Continuous purification of reaction products by micro free-flow electrophoresis enabled by large area deep-UV fluorescence imaging
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Microreactors have gained increasing attention in their application toward continuous micro flow synthesis. An unsolved problem of continuous flow synthesis is the lack of techniques for continuous product purification. Herein, we present a micro free-flow electrophoresis device and accompanying setup that enables the continuous separation and purification of unlabeled organic synthesis products. The system is applied to the separation and purification of triarylmethanes. For imaging of the unlabeled analytes on-chip a novel setup for large area (3.6 cm2) deep ultra violet excitation fluorescence detection was developed. Suitable separation conditions based on low conductivity electrophoresis buffers were devised to purify the product. With the optimized conditions, starting materials and product of the synthesis were well separated (R > 1.2). The separation was found to be very stable with relative standard deviations of the peak positions smaller than 3.5% over 15 min. The stable conditions enabled collection of the separated compounds, and purity of the product fraction was confirmed using capillary electrophoresis and mass spectrometry. This result demonstrates the great potential of free-flow electrophoresis as a technique for product purification or continuous clean-up in flow synthesis.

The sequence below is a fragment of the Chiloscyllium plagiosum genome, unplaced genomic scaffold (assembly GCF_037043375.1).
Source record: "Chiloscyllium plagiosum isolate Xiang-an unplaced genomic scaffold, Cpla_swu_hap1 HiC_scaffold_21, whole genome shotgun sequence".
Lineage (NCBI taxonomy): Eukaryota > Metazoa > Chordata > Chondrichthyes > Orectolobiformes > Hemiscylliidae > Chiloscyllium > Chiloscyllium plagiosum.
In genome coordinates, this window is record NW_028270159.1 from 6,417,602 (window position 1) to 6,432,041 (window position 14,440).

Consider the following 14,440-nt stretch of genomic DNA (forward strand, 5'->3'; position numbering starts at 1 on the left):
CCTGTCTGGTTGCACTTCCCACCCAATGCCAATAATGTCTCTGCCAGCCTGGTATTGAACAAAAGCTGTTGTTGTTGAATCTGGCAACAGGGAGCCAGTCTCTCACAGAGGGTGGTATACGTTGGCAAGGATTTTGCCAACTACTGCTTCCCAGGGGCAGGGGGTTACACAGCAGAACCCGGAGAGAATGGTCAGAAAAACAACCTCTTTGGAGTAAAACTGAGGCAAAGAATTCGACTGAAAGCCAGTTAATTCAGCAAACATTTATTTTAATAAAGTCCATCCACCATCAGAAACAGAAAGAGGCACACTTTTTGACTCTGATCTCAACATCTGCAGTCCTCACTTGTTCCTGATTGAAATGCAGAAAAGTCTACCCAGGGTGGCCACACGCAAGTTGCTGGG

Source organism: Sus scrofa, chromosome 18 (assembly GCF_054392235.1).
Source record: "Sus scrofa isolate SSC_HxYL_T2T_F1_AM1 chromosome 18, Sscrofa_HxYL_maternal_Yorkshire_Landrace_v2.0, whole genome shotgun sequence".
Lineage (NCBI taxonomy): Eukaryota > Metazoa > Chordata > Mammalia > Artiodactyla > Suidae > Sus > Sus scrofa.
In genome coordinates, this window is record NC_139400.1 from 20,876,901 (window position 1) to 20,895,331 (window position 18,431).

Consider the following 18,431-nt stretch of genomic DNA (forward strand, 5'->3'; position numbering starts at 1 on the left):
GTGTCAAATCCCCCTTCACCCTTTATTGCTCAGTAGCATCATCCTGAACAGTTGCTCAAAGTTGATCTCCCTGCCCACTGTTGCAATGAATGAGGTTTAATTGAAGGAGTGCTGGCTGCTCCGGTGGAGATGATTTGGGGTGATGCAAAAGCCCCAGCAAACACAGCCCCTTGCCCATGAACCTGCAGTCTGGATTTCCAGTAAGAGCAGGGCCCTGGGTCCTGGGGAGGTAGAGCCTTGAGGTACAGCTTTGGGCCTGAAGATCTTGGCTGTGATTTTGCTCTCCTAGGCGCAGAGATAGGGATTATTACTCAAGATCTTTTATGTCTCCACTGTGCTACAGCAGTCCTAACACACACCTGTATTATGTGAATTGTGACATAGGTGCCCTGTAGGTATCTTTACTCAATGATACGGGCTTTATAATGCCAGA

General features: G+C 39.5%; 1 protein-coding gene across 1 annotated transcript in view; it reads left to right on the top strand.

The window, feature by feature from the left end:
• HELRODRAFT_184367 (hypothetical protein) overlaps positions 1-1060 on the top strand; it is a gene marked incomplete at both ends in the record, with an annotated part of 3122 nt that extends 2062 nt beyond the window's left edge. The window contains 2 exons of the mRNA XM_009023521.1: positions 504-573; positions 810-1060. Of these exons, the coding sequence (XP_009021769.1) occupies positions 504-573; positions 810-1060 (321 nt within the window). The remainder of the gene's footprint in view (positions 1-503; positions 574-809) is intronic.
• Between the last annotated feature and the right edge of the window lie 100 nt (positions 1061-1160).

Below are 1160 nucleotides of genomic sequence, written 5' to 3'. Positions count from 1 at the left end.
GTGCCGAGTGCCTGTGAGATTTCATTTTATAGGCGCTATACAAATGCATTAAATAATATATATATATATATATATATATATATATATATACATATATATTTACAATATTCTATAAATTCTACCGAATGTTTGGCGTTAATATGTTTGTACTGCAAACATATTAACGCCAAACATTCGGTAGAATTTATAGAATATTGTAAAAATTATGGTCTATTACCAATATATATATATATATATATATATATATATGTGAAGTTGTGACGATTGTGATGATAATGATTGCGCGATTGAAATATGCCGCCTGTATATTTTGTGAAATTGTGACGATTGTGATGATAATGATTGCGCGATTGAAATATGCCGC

KeywordsContinuous flow Free-flow separation Flow microreactor synthesis Ultraviolet fluorescence
Micro flow synthesis has gained a lot of attention recently because of its many advantages in reaction optimization and synthesis automation [1, 2, 3, 4]. The main strength of microreactors are that many commonly performed reaction steps like dosing of reagents, heating, cooling, and mixing can be conveniently implemented in a continuous fashion. However, other crucial operations in multi-step synthesis are thus far not easily transferred to continuous flow. For example, intermediate solvent exchanges, purification of intermediates, and most importantly the purification of the product are often performed in a discontinuous off-chip manner.
Research into continuous purification systems has only taken off in recent years. Among others, the Jensen group has been developing multistep microreactor networks with intermediate phase separations  and distillation  devices. Other continuous work-up strategies are micro evaporation , spray drying , and liquid–liquid extraction .
Micro free-flow electrophoresis (μFFE) has been identified as a promising technique for purification of reaction products emerging from microreactors [10, 11]. Yet, only few publications have demonstrated work in this direction. Most research on μFFE is concerned with separating biologically relevant molecules like peptides or proteins [11, 12, 13, 14, 15, 16, 17, 18, 19, 20, 21]. We have previously shown the feasibility of integrating a microreactor with subsequent separation by free zone electrophoresis  and isoelectric focusing . In those publications, fluorescent labeling of amino acids and peptides was performed and the reaction mixtures were continuously separated. However, recovery of the analytes after separation was not a focus in those reports.